Crunching the answers of more than 2,000 respondents, a Seattle-based technology news website has determined that Denver could very much still be in the running as the home to Amazon’s second headquarters.
Questioning technology executives, developers, engineers, and marketing professionals, GeekWire.com listed the 20 cities that Amazon has announced for its finalists list, and asked which one of those cities the respondents would most want to move to.
Because of the career orientation of the respondents, the survey’s results could provide a hint of what Amazon itself was and is looking for when it asked cities to emphasize their technology assets, transportation systems, resident education levels and livability factors in the company’s original Request for Proposals.
The GeekWire survey placed Denver at number four, in a virtual tie with Austin. Coming in second was Atlanta, garnering 8 percent of the response vote, and Raleigh, placing first, with 11 percent.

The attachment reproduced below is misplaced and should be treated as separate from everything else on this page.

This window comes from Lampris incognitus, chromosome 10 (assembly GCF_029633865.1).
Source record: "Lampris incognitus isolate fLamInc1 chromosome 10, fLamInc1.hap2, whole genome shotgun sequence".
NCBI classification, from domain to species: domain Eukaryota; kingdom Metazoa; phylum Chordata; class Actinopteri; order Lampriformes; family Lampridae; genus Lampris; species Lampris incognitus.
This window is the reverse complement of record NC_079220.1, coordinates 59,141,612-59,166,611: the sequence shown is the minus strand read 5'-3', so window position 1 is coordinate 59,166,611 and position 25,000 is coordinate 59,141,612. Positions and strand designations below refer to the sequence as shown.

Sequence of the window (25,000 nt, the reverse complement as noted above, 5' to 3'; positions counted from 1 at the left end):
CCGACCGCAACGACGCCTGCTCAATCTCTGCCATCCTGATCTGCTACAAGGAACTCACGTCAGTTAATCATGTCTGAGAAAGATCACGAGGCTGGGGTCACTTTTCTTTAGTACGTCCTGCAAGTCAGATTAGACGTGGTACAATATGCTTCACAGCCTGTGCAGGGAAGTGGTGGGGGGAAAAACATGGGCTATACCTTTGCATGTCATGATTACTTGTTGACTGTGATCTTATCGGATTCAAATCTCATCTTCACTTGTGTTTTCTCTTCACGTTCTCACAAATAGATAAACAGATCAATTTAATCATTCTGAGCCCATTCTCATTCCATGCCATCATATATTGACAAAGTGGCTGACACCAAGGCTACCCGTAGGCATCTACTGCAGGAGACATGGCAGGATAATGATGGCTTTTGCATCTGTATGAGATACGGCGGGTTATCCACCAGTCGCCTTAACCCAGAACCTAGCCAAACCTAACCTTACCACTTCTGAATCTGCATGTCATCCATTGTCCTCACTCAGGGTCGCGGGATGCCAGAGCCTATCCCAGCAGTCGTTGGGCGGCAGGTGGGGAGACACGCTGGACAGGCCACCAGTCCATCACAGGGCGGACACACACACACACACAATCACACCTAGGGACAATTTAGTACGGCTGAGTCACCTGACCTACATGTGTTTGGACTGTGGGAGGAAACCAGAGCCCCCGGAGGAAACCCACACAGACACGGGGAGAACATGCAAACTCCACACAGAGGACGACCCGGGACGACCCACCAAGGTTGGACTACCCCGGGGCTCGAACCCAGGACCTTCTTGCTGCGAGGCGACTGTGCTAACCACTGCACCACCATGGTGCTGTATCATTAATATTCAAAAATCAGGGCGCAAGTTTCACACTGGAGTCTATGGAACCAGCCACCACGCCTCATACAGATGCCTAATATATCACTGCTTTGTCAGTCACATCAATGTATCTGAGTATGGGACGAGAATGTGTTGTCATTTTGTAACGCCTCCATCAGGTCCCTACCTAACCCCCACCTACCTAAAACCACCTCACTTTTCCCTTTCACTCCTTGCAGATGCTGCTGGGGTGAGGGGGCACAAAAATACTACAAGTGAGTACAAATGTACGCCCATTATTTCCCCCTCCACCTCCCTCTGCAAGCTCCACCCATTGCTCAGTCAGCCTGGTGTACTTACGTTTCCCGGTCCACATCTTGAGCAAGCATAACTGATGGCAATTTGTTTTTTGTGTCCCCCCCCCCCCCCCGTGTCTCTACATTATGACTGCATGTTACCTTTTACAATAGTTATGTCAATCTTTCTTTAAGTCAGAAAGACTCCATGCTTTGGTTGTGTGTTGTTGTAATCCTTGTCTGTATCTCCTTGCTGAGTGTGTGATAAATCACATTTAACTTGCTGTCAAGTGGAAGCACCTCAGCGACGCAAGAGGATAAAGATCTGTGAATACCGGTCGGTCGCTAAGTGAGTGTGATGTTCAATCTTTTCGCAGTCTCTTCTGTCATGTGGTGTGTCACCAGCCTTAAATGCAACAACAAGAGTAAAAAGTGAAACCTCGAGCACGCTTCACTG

Because there are still so many cities thought to be under consideration by Amazon, none of the other finalists, including such giants as New York, Los Angeles, and Dallas scored more than 3 percent.
GeekWire participants appear to have a thing for Denver: late last year it came in a solid second, just behind Pittsburgh, out of a lengthy list of cities the website’s writers and researchers voted to move to for a month to report on that city’s technology assets.
Denver made Amazon’s finalists list in January after more than 240 cities responded to the company’s RFP. Before that list was announced, the New York Times selected Denver as the city most likely to get the Amazon nod.
Based in Seattle, Amazon has said its second headquarters will cost at least $5 billion to build, with an initial construction of some 500,000 square feet, followed by 8 million more square feet to go up in phases.
By Garry Boulard
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